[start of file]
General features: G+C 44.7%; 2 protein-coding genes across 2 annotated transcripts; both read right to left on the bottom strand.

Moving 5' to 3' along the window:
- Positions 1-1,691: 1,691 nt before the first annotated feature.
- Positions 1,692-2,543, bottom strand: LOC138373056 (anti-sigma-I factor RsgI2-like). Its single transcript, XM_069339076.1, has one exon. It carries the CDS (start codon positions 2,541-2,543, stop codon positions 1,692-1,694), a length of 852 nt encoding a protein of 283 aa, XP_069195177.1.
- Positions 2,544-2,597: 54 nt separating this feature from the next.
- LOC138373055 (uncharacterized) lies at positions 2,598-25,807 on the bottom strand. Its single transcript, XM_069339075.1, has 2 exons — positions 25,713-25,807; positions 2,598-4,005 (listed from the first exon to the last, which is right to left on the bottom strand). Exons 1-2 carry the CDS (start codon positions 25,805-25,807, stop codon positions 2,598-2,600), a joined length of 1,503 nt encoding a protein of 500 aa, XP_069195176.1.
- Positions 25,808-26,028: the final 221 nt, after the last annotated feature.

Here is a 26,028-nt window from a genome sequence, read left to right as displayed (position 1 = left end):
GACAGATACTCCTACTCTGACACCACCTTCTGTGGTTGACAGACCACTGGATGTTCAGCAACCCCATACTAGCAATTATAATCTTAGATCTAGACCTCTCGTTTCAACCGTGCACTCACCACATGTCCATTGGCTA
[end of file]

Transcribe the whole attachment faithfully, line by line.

General features: G+C 44.7%; 2 protein-coding genes across 2 annotated transcripts; both read right to left on the bottom strand.

Moving 5' to 3' along the window:
- Positions 1-1,691: 1,691 nt before the first annotated feature.
- Positions 1,692-2,543, bottom strand: LOC138373056 (anti-sigma-I factor RsgI2-like). Its single transcript, XM_069339076.1, has one exon. It carries the CDS (start codon positions 2,541-2,543, stop codon positions 1,692-1,694), a length of 852 nt encoding a protein of 283 aa, XP_069195177.1.
- Positions 2,544-2,597: 54 nt separating this feature from the next.
- LOC138373055 (uncharacterized) lies at positions 2,598-25,807 on the bottom strand. Its single transcript, XM_069339075.1, has 2 exons — positions 25,713-25,807; positions 2,598-4,005 (listed from the first exon to the last, which is right to left on the bottom strand). Exons 1-2 carry the CDS (start codon positions 25,805-25,807, stop codon positions 2,598-2,600), a joined length of 1,503 nt encoding a protein of 500 aa, XP_069195176.1.
- Positions 25,808-26,028: the final 221 nt, after the last annotated feature.

Here is a 26,028-nt window from a genome sequence, read left to right as displayed (position 1 = left end):
GACAGATACTCCTACTCTGACACCACCTTCTGTGGTTGACAGACCACTGGATGTTCAGCAACCCCATACTAGCAATTATAATCTTAGATCTAGACCTCTCGTTTCAACCGTGCACTCACCACATGTCCATTGGCTA